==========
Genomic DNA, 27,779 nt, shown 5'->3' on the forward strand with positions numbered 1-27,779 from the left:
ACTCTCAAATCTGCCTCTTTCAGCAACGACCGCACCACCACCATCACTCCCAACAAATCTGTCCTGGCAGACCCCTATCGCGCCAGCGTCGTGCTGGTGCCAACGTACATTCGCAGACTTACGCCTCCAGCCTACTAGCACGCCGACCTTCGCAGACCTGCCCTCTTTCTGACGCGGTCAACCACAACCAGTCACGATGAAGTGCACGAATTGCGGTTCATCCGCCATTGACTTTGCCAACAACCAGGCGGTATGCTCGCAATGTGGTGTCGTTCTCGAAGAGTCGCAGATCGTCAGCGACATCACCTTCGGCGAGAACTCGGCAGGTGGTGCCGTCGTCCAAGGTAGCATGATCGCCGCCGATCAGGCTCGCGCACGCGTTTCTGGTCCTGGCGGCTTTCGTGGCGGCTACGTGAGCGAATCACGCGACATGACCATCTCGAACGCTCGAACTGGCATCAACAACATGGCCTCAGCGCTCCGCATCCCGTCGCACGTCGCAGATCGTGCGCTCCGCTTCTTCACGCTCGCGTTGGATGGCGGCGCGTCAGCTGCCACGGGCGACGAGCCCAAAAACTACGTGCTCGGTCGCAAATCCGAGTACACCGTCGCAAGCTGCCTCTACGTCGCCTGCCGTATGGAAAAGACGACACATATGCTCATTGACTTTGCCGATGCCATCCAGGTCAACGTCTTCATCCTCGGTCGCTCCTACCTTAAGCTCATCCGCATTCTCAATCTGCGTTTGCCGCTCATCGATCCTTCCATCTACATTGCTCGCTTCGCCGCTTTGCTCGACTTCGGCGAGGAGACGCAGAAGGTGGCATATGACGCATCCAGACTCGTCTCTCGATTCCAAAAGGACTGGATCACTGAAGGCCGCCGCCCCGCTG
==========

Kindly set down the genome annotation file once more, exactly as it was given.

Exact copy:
Genomic DNA, 27,779 nt, shown 5'->3' on the forward strand with positions numbered 1-27,779 from the left:
ACTCTCAAATCTGCCTCTTTCAGCAACGACCGCACCACCACCATCACTCCCAACAAATCTGTCCTGGCAGACCCCTATCGCGCCAGCGTCGTGCTGGTGCCAACGTACATTCGCAGACTTACGCCTCCAGCCTACTAGCACGCCGACCTTCGCAGACCTGCCCTCTTTCTGACGCGGTCAACCACAACCAGTCACGATGAAGTGCACGAATTGCGGTTCATCCGCCATTGACTTTGCCAACAACCAGGCGGTATGCTCGCAATGTGGTGTCGTTCTCGAAGAGTCGCAGATCGTCAGCGACATCACCTTCGGCGAGAACTCGGCAGGTGGTGCCGTCGTCCAAGGTAGCATGATCGCCGCCGATCAGGCTCGCGCACGCGTTTCTGGTCCTGGCGGCTTTCGTGGCGGCTACGTGAGCGAATCACGCGACATGACCATCTCGAACGCTCGAACTGGCATCAACAACATGGCCTCAGCGCTCCGCATCCCGTCGCACGTCGCAGATCGTGCGCTCCGCTTCTTCACGCTCGCGTTGGATGGCGGCGCGTCAGCTGCCACGGGCGACGAGCCCAAAAACTACGTGCTCGGTCGCAAATCCGAGTACACCGTCGCAAGCTGCCTCTACGTCGCCTGCCGTATGGAAAAGACGACACATATGCTCATTGACTTTGCCGATGCCATCCAGGTCAACGTCTTCATCCTCGGTCGCTCCTACCTTAAGCTCATCCGCATTCTCAATCTGCGTTTGCCGCTCATCGATCCTTCCATCTACATTGCTCGCTTCGCCGCTTTGCTCGACTTCGGCGAGGAGACGCAGAAGGTGGCATATGACGCATCCAGACTCGTCTCTCGATTCCAAAAGGACTGGATCACTGAAGGCCGCCGCCCCGCTG